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Student's Name: Scott Morris
Professor: Heather Keith
Year and Term: F12
Project Title: Floodwood Mountain Scout Reservation: A Case Study in Sustainability
Project Abstract:

For my project I have crafted a policy statement for Floodwood Mountain Scout Reservation (FMR) in Lake Clear, New York.  FMR is a high adventure base that facilitates multiday backcountry canoe trips for Boy Scout Troops from Northern New Jersey, and is owned and operated by the Northern New Jersey Council of the Boy Scouts of America.  The camp is off-grid and powers its operation by a large diesel generator that burns approximately 2,000 gallons of fuel in a 5 week span.  In this policy statement I sought to propose a more environmentally sustainable solution that would also be economically sustainable.  To investigate a topic as broad as this necessitated research in a wide array of topics, that took as a central thesis the idea of sustainable initiatives that will be plausible for an organization with very limited capital.  I examined the array of renewable and alternative energy sources available to a large scale, off-grid businesses.  I also investigated how an organization could pay for a potentially expensive energy overhaul with fundraising, grant writing, and investment solicitation.  The administration has been enthusiastic about my project and I look forward to working with them to begin to implement some of my suggested policy changes.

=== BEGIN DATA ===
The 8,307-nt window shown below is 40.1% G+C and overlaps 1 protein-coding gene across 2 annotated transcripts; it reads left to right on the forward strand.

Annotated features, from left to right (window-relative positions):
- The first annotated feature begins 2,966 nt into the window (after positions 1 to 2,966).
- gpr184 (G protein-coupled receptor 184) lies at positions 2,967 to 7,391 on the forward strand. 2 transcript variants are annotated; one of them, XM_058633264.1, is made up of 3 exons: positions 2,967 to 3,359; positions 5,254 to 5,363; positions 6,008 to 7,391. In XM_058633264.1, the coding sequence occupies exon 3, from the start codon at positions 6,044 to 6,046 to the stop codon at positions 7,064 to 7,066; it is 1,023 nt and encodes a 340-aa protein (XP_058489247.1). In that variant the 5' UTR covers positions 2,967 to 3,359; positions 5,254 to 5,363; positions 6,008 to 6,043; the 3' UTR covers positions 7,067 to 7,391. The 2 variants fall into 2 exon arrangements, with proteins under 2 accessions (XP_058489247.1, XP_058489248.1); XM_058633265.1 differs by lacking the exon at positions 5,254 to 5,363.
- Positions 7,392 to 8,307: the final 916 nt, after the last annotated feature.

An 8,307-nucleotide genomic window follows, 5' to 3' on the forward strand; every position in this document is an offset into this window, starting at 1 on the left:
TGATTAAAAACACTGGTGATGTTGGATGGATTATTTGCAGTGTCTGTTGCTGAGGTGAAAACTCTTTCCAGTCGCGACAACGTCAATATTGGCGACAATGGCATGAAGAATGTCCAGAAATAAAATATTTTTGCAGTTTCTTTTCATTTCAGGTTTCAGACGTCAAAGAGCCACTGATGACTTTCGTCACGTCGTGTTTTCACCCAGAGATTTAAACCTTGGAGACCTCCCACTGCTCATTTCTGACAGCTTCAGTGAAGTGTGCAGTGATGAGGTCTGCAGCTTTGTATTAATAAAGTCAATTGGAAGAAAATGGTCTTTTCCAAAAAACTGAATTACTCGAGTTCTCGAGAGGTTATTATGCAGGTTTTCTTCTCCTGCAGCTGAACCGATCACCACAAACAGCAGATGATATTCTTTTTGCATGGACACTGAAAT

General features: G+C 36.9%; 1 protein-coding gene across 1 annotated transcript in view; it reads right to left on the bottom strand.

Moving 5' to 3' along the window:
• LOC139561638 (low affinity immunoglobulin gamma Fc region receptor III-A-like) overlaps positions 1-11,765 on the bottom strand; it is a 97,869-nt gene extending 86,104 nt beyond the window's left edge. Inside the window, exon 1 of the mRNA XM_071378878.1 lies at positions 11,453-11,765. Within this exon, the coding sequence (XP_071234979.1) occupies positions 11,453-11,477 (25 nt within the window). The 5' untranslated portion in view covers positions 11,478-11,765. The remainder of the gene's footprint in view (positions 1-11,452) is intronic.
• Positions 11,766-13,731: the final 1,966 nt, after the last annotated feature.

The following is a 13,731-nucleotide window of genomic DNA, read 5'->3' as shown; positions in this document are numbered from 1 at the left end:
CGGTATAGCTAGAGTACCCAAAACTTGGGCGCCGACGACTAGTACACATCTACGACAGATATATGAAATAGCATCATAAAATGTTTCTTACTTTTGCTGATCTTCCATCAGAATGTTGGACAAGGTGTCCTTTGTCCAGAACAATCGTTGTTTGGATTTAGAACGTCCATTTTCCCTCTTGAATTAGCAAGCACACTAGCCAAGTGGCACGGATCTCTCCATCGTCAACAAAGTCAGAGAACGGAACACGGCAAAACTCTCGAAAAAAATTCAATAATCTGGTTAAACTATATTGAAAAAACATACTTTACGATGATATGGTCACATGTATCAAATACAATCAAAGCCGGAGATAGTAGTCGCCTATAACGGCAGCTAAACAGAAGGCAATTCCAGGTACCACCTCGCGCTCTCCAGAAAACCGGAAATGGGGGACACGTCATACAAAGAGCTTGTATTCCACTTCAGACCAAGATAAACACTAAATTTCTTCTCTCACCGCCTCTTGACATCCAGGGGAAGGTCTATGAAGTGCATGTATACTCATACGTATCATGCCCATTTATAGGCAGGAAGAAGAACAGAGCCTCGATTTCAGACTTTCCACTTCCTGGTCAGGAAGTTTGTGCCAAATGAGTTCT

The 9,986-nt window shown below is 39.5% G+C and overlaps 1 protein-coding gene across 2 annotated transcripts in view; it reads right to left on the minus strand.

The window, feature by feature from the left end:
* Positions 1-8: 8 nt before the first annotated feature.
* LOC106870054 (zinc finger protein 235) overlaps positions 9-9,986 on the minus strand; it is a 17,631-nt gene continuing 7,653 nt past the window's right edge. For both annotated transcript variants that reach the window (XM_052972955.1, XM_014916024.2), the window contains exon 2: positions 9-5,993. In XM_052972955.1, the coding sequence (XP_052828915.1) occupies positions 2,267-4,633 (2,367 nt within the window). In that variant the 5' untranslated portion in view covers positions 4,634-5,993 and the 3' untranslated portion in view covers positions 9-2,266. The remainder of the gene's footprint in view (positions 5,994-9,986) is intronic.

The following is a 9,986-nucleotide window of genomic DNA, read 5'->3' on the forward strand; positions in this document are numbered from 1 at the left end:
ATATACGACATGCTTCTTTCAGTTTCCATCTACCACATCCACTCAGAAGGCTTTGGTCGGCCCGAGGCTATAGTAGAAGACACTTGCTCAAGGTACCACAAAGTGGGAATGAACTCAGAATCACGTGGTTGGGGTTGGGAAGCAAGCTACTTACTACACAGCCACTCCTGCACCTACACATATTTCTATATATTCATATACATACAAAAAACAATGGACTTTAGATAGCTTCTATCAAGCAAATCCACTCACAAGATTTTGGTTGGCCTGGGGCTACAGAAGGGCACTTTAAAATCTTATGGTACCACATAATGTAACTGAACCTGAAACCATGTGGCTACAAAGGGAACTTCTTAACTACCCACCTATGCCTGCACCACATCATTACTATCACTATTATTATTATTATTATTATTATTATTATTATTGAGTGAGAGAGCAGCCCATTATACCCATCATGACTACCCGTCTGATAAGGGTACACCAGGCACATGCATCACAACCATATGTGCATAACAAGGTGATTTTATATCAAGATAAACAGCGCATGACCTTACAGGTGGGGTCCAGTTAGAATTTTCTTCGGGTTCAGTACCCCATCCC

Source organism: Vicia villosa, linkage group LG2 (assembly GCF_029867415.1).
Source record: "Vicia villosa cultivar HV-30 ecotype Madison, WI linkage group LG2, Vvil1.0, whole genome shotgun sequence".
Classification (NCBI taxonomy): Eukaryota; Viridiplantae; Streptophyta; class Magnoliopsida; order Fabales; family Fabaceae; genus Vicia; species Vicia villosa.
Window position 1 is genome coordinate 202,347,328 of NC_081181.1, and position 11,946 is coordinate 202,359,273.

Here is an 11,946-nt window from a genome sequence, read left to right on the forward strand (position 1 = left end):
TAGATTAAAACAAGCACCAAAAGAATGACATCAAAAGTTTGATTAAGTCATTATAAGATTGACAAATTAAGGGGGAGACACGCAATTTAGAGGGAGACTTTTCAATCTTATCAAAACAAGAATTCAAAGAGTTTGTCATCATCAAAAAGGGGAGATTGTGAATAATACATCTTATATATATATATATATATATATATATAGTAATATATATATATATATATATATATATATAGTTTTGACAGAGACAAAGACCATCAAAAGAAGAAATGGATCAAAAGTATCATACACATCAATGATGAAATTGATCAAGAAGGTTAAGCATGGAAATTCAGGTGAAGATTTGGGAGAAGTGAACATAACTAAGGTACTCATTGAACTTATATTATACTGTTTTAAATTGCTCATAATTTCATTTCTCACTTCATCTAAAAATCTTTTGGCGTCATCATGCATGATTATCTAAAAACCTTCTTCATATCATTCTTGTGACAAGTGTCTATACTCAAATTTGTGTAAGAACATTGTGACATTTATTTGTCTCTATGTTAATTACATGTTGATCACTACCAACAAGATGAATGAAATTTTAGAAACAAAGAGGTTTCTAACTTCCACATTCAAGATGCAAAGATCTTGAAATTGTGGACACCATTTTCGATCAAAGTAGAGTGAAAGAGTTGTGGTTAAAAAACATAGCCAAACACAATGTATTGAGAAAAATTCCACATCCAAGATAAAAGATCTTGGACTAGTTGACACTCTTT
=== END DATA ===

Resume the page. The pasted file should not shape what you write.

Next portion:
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Student's Name: Tom Paradise
Professor: Thayer Raines
Year and Term: F12
Project Title: Potential Outdoor Recreation Areas for the Green Mountain College Community
Project Abstract:

For our project for A Delicate Balance, David Goff, Nick McEachern, Cameron Pall, Nick Rushford and I chose to explore the options of finding new recreation areas for the Green Mountain College community. We were able to do so at Tom Mauhs-Pugh’s property in Castleton, Vermont. He expressed interest in developing and improving the existing trail system. In an effort to do what he was hoping as well as finding a new recreation area for our community, we accomplished a few things.